Apart from patient care, nurses are also expected to perform nonprofessional tasks such as ordering, coordinating, and performing ancillary services, transporting patients, housekeeping responsibilities, and delivering and retrieving food trays.

High job demands are a key contributing factor to nurses quitting their jobs due to the increased burnout and job dissatisfaction.

High workload also increases the nurses’ risk of committing knowledge errors, mistakes, execution errors, lapses or errors. The nurses’ attention is affected due to the significant time pressure which creates conditions for unsafe patient care and errors. 

Managing Competing Needs in Nursing

The competing needs in nursing can be managed by matching the optimally nursing capacity in the healthcare organization with the patient needs.

This can be attained using fair and sensible nurses’ distribution in units resulting in equally distributed nursing workload that can be managed sufficiently by the available nursing staff.

Workload management for nursing staff has been established as one of the most effective ways of establishing the balance between patient needs and nursing staff.

The workload management method entails balancing the required resources with available resources to prevent additional costs of overstaffing a certain unit while preventing a decline in employee engagement and patient experiences by understaffing a unit.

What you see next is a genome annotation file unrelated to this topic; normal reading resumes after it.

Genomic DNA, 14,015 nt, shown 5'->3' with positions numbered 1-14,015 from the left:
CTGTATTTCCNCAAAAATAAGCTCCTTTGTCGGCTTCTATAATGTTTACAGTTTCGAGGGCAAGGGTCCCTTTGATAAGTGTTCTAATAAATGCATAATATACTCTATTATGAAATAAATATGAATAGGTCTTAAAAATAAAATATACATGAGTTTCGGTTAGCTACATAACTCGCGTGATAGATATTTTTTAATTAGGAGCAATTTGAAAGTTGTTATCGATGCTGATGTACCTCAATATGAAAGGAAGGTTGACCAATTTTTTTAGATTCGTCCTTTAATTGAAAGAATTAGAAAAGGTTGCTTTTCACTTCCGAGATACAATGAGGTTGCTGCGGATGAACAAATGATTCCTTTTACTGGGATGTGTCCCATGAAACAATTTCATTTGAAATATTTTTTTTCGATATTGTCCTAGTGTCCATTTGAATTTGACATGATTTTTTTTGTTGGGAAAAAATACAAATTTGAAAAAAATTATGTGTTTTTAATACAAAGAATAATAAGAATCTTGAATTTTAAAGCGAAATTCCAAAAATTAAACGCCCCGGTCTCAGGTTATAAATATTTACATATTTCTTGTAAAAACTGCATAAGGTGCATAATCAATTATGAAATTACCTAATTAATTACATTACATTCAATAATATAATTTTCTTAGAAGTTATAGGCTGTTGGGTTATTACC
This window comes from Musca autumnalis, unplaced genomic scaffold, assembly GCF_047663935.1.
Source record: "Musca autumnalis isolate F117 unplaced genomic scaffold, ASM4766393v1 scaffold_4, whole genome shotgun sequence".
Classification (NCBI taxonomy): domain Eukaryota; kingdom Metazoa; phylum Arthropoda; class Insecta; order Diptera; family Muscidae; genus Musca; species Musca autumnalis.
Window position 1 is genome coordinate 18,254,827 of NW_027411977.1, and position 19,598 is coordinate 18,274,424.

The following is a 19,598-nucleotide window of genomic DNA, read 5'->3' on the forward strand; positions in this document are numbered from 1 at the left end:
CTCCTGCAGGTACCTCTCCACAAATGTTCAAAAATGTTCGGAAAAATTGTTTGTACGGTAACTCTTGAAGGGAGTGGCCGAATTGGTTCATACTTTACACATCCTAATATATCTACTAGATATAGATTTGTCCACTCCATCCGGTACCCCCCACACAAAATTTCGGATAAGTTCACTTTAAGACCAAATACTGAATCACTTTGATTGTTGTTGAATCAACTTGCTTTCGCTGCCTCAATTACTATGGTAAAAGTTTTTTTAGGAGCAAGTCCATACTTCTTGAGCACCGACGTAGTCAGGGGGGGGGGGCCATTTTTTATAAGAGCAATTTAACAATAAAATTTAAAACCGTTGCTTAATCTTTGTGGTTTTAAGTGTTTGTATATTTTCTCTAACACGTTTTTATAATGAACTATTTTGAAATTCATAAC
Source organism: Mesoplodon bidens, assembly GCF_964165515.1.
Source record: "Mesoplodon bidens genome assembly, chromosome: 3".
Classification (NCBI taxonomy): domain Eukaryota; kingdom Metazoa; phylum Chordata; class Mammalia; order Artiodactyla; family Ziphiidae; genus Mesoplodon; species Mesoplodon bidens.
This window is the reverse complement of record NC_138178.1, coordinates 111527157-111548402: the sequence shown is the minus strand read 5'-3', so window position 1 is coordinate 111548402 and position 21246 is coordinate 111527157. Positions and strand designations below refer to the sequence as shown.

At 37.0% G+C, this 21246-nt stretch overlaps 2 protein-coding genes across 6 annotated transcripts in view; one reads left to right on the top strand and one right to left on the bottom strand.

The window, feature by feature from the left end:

There is a direct association between nursing workload and nurse-reported quality of care and patient outcomes. Good workload management will also ensure that employees stay healthy since the greatest absenteeism and burnout predictor is high nursing workload. 

Developing policies keen on ensuring an ideal nurse to patient ratio would also help to improve nursing staff in hospitals as well as the patient outcomes.

For instance, having a 4:1 ratio in an emergency department would mean that one nurse caters to a maximum of four patients at a time while the ratio in critical care units should be 2:1 or even just one patient for the nurse.

The significance of establishing an optimal nurse-to-patient ratio cannot be underestimated and it should be specific for each unit.

This approach allows organizations to develop flexible staffing levels and account for changes such as availability of resources, layout of unit, level of nursing staff experience, the number of admission, and the intensity of nursing needs. 

Patient, workforce, and organizational needs are always in conflict. In the face of aggressive cost-cutting and the subsequent competing nursing needs, minimum staffing levels are required to ensure the safety of both patients and nurses. Adequate nurse staffing helps to enhance patient care and minimize nurses’ turnover.

Nursing workload management and optimal nurse-to-patient staffing ratio are useful to obtain a good balance between the nurses and patients’ needs and also improves the quality of care and patient outcomes. Read on professional nursing essay writers, interdisciplinary nursing practice, Nursing Leadership, Decision on Nursing Practice, and Nursing Residency Program Essay.